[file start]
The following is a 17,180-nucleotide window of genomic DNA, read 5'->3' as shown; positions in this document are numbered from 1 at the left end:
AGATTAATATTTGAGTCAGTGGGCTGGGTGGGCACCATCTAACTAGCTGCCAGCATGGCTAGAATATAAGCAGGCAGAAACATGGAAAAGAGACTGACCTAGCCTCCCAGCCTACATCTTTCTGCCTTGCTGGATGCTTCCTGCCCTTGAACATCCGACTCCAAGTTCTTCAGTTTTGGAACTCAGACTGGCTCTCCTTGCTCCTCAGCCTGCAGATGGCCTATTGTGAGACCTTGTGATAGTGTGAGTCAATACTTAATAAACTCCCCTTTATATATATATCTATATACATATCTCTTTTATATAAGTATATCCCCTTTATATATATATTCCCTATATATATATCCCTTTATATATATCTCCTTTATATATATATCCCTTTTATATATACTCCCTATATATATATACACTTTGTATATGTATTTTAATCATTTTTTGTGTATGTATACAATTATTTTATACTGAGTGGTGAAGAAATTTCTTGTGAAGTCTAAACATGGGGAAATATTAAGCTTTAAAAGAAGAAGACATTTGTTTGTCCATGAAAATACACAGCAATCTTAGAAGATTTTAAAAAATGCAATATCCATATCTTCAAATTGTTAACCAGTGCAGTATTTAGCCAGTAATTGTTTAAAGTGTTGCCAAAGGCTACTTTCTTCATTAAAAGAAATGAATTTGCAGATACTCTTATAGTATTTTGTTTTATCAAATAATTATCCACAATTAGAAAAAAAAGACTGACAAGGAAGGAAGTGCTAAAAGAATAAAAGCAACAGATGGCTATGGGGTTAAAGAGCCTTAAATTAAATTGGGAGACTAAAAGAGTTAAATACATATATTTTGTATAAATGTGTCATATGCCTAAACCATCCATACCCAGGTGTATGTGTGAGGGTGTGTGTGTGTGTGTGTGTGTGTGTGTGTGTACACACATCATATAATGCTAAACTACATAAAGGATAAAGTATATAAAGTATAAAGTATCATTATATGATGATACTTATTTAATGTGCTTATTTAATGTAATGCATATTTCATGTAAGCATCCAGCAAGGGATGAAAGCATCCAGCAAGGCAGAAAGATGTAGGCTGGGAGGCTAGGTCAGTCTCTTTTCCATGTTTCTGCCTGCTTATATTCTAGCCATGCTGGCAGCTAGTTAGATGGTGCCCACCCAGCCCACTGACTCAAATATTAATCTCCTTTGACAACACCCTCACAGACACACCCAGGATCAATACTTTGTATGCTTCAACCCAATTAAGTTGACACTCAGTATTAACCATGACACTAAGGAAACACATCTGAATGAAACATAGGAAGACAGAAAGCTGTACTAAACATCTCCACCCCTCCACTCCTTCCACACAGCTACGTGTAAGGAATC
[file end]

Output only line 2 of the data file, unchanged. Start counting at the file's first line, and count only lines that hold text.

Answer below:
AGATTAATATTTGAGTCAGTGGGCTGGGTGGGCACCATCTAACTAGCTGCCAGCATGGCTAGAATATAAGCAGGCAGAAACATGGAAAAGAGACTGACCTAGCCTCCCAGCCTACATCTTTCTGCCTTGCTGGATGCTTCCTGCCCTTGAACATCCGACTCCAAGTTCTTCAGTTTTGGAACTCAGACTGGCTCTCCTTGCTCCTCAGCCTGCAGATGGCCTATTGTGAGACCTTGTGATAGTGTGAGTCAATACTTAATAAACTCCCCTTTATATATATATCTATATACATATCTCTTTTATATAAGTATATCCCCTTTATATATATATTCCCTATATATATATCCCTTTATATATATCTCCTTTATATATATATCCCTTTTATATATACTCCCTATATATATATACACTTTGTATATGTATTTTAATCATTTTTTGTGTATGTATACAATTATTTTATACTGAGTGGTGAAGAAATTTCTTGTGAAGTCTAAACATGGGGAAATATTAAGCTTTAAAAGAAGAAGACATTTGTTTGTCCATGAAAATACACAGCAATCTTAGAAGATTTTAAAAAATGCAATATCCATATCTTCAAATTGTTAACCAGTGCAGTATTTAGCCAGTAATTGTTTAAAGTGTTGCCAAAGGCTACTTTCTTCATTAAAAGAAATGAATTTGCAGATACTCTTATAGTATTTTGTTTTATCAAATAATTATCCACAATTAGAAAAAAAAGACTGACAAGGAAGGAAGTGCTAAAAGAATAAAAGCAACAGATGGCTATGGGGTTAAAGAGCCTTAAATTAAATTGGGAGACTAAAAGAGTTAAATACATATATTTTGTATAAATGTGTCATATGCCTAAACCATCCATACCCAGGTGTATGTGTGAGGGTGTGTGTGTGTGTGTGTGTGTGTGTGTGTGTACACACATCATATAATGCTAAACTACATAAAGGATAAAGTATATAAAGTATAAAGTATCATTATATGATGATACTTATTTAATGTGCTTATTTAATGTAATGCATATTTCATGTAAGCATCCAGCAAGGGATGAAAGCATCCAGCAAGGCAGAAAGATGTAGGCTGGGAGGCTAGGTCAGTCTCTTTTCCATGTTTCTGCCTGCTTATATTCTAGCCATGCTGGCAGCTAGTTAGATGGTGCCCACCCAGCCCACTGACTCAAATATTAATCTCCTTTGACAACACCCTCACAGACACACCCAGGATCAATACTTTGTATGCTTCAACCCAATTAAGTTGACACTCAGTATTAACCATGACACTAAGGAAACACATCTGAATGAAACATAGGAAGACAGAAAGCTGTACTAAACATCTCCACCCCTCCACTCCTTCCACACAGCTACGTGTAAGGAATC